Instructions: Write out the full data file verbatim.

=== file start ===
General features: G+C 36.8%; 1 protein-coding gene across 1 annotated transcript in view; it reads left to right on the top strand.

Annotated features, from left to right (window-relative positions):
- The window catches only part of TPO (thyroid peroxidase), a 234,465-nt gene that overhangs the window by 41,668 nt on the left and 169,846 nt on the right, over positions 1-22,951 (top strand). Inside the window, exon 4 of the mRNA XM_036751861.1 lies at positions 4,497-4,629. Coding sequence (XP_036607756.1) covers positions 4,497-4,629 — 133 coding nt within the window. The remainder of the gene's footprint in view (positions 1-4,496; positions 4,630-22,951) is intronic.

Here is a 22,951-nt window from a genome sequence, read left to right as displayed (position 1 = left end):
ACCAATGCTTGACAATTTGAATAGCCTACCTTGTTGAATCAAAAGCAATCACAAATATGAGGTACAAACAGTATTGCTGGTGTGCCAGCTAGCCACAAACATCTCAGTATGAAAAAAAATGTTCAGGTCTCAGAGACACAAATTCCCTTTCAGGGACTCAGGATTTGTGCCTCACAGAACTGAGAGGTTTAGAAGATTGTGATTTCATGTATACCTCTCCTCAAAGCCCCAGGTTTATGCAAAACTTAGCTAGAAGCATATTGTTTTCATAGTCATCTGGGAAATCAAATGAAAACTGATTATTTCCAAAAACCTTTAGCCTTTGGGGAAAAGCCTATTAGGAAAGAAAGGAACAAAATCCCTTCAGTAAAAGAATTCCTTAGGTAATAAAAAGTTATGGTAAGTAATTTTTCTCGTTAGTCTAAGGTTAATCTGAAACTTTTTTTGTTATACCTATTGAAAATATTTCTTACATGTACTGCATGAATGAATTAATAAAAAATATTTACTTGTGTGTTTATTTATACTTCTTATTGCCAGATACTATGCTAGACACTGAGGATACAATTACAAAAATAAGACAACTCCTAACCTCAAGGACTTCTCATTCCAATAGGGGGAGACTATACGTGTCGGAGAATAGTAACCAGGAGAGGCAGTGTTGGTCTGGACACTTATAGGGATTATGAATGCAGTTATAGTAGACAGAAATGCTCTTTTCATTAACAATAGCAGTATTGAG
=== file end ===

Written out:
General features: G+C 36.8%; 1 protein-coding gene across 1 annotated transcript in view; it reads left to right on the top strand.

Annotated features, from left to right (window-relative positions):
- The window catches only part of TPO (thyroid peroxidase), a 234,465-nt gene that overhangs the window by 41,668 nt on the left and 169,846 nt on the right, over positions 1-22,951 (top strand). Inside the window, exon 4 of the mRNA XM_036751861.1 lies at positions 4,497-4,629. Coding sequence (XP_036607756.1) covers positions 4,497-4,629 — 133 coding nt within the window. The remainder of the gene's footprint in view (positions 1-4,496; positions 4,630-22,951) is intronic.

Here is a 22,951-nt window from a genome sequence, read left to right as displayed (position 1 = left end):
ACCAATGCTTGACAATTTGAATAGCCTACCTTGTTGAATCAAAAGCAATCACAAATATGAGGTACAAACAGTATTGCTGGTGTGCCAGCTAGCCACAAACATCTCAGTATGAAAAAAAATGTTCAGGTCTCAGAGACACAAATTCCCTTTCAGGGACTCAGGATTTGTGCCTCACAGAACTGAGAGGTTTAGAAGATTGTGATTTCATGTATACCTCTCCTCAAAGCCCCAGGTTTATGCAAAACTTAGCTAGAAGCATATTGTTTTCATAGTCATCTGGGAAATCAAATGAAAACTGATTATTTCCAAAAACCTTTAGCCTTTGGGGAAAAGCCTATTAGGAAAGAAAGGAACAAAATCCCTTCAGTAAAAGAATTCCTTAGGTAATAAAAAGTTATGGTAAGTAATTTTTCTCGTTAGTCTAAGGTTAATCTGAAACTTTTTTTGTTATACCTATTGAAAATATTTCTTACATGTACTGCATGAATGAATTAATAAAAAATATTTACTTGTGTGTTTATTTATACTTCTTATTGCCAGATACTATGCTAGACACTGAGGATACAATTACAAAAATAAGACAACTCCTAACCTCAAGGACTTCTCATTCCAATAGGGGGAGACTATACGTGTCGGAGAATAGTAACCAGGAGAGGCAGTGTTGGTCTGGACACTTATAGGGATTATGAATGCAGTTATAGTAGACAGAAATGCTCTTTTCATTAACAATAGCAGTATTGAG